#1 Use a wider passband By encompassing the target central wavelength and areas either side of it. Very tolerant of fast focal ratios. Usually very good transmission on-target. Less expensive. Some “leakage” of other light sources. May not be as effective in extreme light pollution. Usually 10nm, or wider. Up to F1.8.
#2 “Flat top” passband The passband peak is “squared off” and the sides are as steep as possible, making the peak transmission extend either side of the CWL, but within the stated FWHM. This tries to keep transmission high, even though blue shifted. Passes the target bandpass very efficiently at normal focal ratios. Extremely high contrast at commonly used focal ratios. Quite tolerant of faster focal ratios (until the angle becomes too extreme). When the focal ratio  angle passes a certain point, the % transmission at the target CWL will start to fall off rapidly, especially at very fast focal ratios. Expensive to manufacture. Generally less than 10nm, and more in the 7nm region. Falloff starts at about F2.0.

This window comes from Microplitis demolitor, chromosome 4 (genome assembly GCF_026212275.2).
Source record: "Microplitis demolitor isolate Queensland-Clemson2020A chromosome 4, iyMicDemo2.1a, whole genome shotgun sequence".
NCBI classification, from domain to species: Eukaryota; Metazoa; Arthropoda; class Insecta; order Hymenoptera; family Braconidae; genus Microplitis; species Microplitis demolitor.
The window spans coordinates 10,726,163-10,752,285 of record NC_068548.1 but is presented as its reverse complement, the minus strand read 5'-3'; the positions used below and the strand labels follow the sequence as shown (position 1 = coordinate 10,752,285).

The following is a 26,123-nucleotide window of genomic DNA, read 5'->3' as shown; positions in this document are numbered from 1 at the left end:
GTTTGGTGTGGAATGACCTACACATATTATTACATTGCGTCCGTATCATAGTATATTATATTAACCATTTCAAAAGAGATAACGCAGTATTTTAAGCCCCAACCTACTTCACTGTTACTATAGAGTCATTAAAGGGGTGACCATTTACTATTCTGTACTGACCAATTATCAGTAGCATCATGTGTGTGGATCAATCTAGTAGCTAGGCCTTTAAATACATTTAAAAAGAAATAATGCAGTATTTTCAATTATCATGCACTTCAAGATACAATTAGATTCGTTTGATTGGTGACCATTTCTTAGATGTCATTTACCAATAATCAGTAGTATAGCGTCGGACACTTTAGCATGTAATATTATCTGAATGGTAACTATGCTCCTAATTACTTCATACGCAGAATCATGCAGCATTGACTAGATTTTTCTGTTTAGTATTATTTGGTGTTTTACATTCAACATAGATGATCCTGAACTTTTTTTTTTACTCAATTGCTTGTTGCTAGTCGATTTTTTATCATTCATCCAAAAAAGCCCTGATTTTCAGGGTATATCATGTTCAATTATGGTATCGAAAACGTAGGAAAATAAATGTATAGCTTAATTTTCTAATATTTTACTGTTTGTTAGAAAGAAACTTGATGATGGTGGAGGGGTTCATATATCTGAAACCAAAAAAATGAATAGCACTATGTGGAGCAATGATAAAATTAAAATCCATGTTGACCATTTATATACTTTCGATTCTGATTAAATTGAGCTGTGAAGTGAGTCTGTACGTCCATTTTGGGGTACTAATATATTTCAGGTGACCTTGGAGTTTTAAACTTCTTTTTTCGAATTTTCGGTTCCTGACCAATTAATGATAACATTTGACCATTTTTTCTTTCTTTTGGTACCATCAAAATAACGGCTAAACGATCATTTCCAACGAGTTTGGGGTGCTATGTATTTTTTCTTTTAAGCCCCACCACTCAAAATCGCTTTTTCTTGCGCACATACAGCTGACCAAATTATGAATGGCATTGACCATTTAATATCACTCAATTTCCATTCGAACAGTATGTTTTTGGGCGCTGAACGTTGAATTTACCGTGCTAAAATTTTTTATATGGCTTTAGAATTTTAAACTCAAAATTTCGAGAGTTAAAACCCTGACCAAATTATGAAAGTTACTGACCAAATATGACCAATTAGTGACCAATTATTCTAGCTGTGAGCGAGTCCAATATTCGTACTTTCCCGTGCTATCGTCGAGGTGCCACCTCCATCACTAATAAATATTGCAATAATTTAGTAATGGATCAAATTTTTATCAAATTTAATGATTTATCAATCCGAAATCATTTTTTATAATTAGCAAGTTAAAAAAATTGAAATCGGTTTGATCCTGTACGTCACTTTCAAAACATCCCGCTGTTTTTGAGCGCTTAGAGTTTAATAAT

# Blue-shifted passband. Keeping the narrow bandpass as it is in terms of FWHM, but shifting the CWL a few nm to the blue side of the spectrum. Very good contrast at selective focal ratios. Less efficient at normal focal ratios. Expensive, difficult to manufacture. Must be tuned to  a specific scope/focal ratio. Often telescope vendor specific. Generally used with very narrow passband filters, usually 4nm or less on superfast systems. Optimum focal ratio is chosen by filter manufacturer.